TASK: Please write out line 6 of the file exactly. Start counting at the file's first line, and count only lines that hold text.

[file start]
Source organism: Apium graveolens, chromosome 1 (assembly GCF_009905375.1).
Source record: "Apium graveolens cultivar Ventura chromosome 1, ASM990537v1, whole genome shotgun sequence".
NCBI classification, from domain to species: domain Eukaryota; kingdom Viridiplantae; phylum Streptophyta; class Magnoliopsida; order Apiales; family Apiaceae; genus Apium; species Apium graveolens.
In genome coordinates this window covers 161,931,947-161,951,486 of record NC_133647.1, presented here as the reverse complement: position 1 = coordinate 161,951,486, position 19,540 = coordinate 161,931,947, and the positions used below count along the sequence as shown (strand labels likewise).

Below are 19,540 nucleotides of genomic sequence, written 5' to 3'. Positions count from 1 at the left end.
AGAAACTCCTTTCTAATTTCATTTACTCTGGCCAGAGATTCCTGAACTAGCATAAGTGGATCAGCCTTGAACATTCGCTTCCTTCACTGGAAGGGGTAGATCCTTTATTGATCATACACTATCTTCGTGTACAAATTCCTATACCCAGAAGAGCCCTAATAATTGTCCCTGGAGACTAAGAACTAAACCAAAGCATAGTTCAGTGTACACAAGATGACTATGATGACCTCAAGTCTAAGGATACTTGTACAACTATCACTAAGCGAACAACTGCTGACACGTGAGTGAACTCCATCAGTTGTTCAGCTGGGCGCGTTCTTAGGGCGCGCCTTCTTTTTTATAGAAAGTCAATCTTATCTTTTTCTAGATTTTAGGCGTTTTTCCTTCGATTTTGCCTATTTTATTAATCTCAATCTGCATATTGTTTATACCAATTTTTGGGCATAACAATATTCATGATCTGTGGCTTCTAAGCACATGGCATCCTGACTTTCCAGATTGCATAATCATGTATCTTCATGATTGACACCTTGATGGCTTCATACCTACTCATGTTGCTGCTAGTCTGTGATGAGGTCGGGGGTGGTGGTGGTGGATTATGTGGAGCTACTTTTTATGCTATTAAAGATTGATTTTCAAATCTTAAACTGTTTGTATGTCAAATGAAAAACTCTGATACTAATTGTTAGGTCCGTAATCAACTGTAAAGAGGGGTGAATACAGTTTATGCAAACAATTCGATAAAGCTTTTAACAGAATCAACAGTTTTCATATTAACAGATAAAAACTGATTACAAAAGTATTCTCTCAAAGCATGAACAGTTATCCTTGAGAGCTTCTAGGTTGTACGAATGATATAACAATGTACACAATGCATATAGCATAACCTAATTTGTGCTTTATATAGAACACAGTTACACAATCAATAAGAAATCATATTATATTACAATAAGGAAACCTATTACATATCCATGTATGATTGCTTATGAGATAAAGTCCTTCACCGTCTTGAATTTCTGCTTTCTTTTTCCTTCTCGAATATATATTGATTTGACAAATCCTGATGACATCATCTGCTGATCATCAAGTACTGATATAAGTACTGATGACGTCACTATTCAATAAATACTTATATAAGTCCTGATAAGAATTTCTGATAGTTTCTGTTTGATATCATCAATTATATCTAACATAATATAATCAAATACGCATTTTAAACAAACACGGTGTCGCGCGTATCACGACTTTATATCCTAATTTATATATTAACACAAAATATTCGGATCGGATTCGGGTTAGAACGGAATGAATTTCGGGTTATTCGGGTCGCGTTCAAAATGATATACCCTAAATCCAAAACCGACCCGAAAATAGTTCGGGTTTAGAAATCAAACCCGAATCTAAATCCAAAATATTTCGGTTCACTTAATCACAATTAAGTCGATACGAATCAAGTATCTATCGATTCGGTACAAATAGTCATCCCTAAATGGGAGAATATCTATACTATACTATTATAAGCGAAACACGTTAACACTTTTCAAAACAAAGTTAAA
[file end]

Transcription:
AGAAACTCCTTTCTAATTTCATTTACTCTGGCCAGAGATTCCTGAACTAGCATAAGTGGATCAGCCTTGAACATTCGCTTCCTTCACTGGAAGGGGTAGATCCTTTATTGATCATACACTATCTTCGTGTACAAATTCCTATACCCAGAAGAGCCCTAATAATTGTCCCTGGAGACTAAGAACTAAACCAAAGCATAGTTCAGTGTACACAAGATGACTATGATGACCTCAAGTCTAAGGATACTTGTACAACTATCACTAAGCGAACAACTGCTGACACGTGAGTGAACTCCATCAGTTGTTCAGCTGGGCGCGTTCTTAGGGCGCGCCTTCTTTTTTATAGAAAGTCAATCTTATCTTTTTCTAGATTTTAGGCGTTTTTCCTTCGATTTTGCCTATTTTATTAATCTCAATCTGCATATTGTTTATACCAATTTTTGGGCATAACAATATTCATGATCTGTGGCTTCTAAGCACATGGCATCCTGACTTTCCAGATTGCATAATCATGTATCTTCATGATTGACACCTTGATGGCTTCATACCTACTCATGTTGCTGCTAGTCTGTGATGAGGTCGGGGGTGGTGGTGGTGGATTATGTGGAGCTACTTTTTATGCTATTAAAGATTGATTTTCAAATCTTAAACTGTTTGTATGTCAAATGAAAAACTCTGATACTAATTGTTAGGTCCGTAATCAACTGTAAAGAGGGGTGAATACAGTTTATGCAAACAATTCGATAAAGCTTTTAACAGAATCAACAGTTTTCATATTAACAGATAAAAACTGATTACAAAAGTATTCTCTCAAAGCATGAACAGTTATCCTTGAGAGCTTCTAGGTTGTACGAATGATATAACAATGTACACAATGCATATAGCATAACCTAATTTGTGCTTTATATAGAACACAGTTACACAATCAATAAGAAATCATATTATATTACAATAAGGAAACCTATTACATATCCATGTATGATTGCTTATGAGATAAAGTCCTTCACCGTCTTGAATTTCTGCTTTCTTTTTCCTTCTCGAATATATATTGATTTGACAAATCCTGATGACATCATCTGCTGATCATCAAGTACTGATATAAGTACTGATGACGTCACTATTCAATAAATACTTATATAAGTCCTGATAAGAATTTCTGATAGTTTCTGTTTGATATCATCAATTATATCTAACATAATATAATCAAATACGCATTTTAAACAAACACGGTGTCGCGCGTATCACGACTTTATATCCTAATTTATATATTAACACAAAATATTCGGATCGGATTCGGGTTAGAACGGAATGAATTTCGGGTTATTCGGGTCGCGTTCAAAATGATATACCCTAAATCCAAAACCGACCCGAAAATAGTTCGGGTTTAGAAATCAAACCCGAATCTAAATCCAAAATATTTCGGTTCACTTAATCACAATTAAGTCGATACGAATCAAGTATCTATCGATTCGGTACAAATAGTCATCCCTAAATGGGAGAATATCTATACTATACTATTATAAGCGAAACACGTTAACACTTTTCAAAACAAAGTTAAA